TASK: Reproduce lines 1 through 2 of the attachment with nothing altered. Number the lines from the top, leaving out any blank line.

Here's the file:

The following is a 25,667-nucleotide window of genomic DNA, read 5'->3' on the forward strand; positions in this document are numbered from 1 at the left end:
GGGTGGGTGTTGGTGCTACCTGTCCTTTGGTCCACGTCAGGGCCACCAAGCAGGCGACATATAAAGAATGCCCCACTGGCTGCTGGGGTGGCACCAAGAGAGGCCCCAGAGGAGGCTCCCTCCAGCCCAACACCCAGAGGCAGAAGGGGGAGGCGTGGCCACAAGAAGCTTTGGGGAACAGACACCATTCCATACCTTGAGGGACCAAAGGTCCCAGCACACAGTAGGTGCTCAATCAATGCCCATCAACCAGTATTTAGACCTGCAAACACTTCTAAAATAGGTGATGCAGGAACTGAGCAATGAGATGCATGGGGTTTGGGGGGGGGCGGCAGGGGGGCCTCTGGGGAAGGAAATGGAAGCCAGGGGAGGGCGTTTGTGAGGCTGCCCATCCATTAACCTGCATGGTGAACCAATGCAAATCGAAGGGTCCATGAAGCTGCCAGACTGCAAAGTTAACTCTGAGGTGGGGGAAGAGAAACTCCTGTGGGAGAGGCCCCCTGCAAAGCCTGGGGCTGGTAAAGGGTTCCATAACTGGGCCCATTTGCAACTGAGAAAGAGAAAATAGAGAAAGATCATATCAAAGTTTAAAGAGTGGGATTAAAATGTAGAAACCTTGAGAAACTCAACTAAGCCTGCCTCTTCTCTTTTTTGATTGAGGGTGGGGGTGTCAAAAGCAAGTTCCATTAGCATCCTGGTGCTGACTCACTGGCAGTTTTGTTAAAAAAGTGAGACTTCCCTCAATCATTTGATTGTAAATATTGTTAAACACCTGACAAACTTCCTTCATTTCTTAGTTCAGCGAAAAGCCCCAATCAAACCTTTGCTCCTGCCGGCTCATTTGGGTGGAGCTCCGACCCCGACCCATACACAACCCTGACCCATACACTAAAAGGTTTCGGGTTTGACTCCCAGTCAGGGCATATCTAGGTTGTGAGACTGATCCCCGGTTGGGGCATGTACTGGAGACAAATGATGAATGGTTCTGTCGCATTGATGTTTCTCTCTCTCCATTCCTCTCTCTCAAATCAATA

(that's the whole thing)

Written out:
The following is a 25,667-nucleotide window of genomic DNA, read 5'->3' on the forward strand; positions in this document are numbered from 1 at the left end:
GGGTGGGTGTTGGTGCTACCTGTCCTTTGGTCCACGTCAGGGCCACCAAGCAGGCGACATATAAAGAATGCCCCACTGGCTGCTGGGGTGGCACCAAGAGAGGCCCCAGAGGAGGCTCCCTCCAGCCCAACACCCAGAGGCAGAAGGGGGAGGCGTGGCCACAAGAAGCTTTGGGGAACAGACACCATTCCATACCTTGAGGGACCAAAGGTCCCAGCACACAGTAGGTGCTCAATCAATGCCCATCAACCAGTATTTAGACCTGCAAACACTTCTAAAATAGGTGATGCAGGAACTGAGCAATGAGATGCATGGGGTTTGGGGGGGGGCGGCAGGGGGGCCTCTGGGGAAGGAAATGGAAGCCAGGGGAGGGCGTTTGTGAGGCTGCCCATCCATTAACCTGCATGGTGAACCAATGCAAATCGAAGGGTCCATGAAGCTGCCAGACTGCAAAGTTAACTCTGAGGTGGGGGAAGAGAAACTCCTGTGGGAGAGGCCCCCTGCAAAGCCTGGGGCTGGTAAAGGGTTCCATAACTGGGCCCATTTGCAACTGAGAAAGAGAAAATAGAGAAAGATCATATCAAAGTTTAAAGAGTGGGATTAAAATGTAGAAACCTTGAGAAACTCAACTAAGCCTGCCTCTTCTCTTTTTTGATTGAGGGTGGGGGTGTCAAAAGCAAGTTCCATTAGCATCCTGGTGCTGACTCACTGGCAGTTTTGTTAAAAAAGTGAGACTTCCCTCAATCATTTGATTGTAAATATTGTTAAACACCTGACAAACTTCCTTCATTTCTTAGTTCAGCGAAAAGCCCCAATCAAACCTTTGCTCCTGCCGGCTCATTTGGGTGGAGCTCCGACCCCGACCCATACACAACCCTGACCCATACACTAAAAGGTTTCGGGTTTGACTCCCAGTCAGGGCATATCTAGGTTGTGAGACTGATCCCCGGTTGGGGCATGTACTGGAGACAAATGATGAATGGTTCTGTCGCATTGATGTTTCTCTCTCTCCATTCCTCTCTCTCAAATCAATA